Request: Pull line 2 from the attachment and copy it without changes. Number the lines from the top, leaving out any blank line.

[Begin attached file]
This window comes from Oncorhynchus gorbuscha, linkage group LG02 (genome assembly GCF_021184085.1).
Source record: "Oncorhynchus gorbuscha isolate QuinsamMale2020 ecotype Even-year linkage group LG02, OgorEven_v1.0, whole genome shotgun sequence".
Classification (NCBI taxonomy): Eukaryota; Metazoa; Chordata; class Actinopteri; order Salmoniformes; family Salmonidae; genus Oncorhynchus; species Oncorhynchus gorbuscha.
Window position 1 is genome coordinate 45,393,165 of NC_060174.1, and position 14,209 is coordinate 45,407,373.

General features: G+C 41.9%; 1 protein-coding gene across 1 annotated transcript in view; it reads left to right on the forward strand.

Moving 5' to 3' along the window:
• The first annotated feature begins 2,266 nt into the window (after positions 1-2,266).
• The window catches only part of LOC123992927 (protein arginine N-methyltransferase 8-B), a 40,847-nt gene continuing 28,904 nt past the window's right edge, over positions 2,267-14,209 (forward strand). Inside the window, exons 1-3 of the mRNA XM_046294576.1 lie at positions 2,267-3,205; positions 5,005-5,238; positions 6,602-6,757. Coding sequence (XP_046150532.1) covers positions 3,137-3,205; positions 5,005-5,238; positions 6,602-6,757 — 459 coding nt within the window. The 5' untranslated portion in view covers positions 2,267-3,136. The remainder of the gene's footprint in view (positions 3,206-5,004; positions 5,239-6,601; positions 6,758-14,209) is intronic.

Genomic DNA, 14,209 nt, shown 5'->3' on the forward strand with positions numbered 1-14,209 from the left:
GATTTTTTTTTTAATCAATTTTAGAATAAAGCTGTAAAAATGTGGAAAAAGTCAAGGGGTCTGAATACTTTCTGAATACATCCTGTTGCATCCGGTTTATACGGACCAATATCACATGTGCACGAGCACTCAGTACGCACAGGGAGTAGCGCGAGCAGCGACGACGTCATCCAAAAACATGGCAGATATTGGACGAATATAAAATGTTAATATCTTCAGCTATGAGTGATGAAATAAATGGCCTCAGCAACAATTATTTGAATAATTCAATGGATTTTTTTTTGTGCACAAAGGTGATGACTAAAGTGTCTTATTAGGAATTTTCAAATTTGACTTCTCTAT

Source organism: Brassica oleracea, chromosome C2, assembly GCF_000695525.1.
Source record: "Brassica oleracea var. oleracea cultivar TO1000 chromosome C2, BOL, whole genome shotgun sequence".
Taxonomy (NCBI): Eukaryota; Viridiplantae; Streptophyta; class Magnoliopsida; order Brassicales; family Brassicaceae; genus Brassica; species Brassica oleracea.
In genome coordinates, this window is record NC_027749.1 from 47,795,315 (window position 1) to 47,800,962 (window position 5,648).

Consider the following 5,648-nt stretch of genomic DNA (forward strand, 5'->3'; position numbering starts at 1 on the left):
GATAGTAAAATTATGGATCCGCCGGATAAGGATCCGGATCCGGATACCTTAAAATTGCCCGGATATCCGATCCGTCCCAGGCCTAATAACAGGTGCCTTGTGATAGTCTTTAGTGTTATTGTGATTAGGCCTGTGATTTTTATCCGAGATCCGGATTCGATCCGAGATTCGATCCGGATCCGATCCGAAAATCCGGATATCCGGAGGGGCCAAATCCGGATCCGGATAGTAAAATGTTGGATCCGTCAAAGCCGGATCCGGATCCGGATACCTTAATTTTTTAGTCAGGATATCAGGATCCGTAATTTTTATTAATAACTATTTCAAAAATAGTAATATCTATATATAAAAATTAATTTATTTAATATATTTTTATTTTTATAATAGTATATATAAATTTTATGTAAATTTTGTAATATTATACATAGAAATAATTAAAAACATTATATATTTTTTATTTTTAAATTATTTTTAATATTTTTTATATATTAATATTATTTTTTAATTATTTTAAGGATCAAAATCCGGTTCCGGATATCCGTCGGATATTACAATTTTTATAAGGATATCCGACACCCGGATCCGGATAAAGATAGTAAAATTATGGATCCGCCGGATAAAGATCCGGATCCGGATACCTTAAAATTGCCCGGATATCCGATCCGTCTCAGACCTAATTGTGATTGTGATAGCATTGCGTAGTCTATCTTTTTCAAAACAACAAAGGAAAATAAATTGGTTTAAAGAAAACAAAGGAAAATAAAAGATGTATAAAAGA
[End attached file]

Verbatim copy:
Source record: "Oncorhynchus gorbuscha isolate QuinsamMale2020 ecotype Even-year linkage group LG02, OgorEven_v1.0, whole genome shotgun sequence".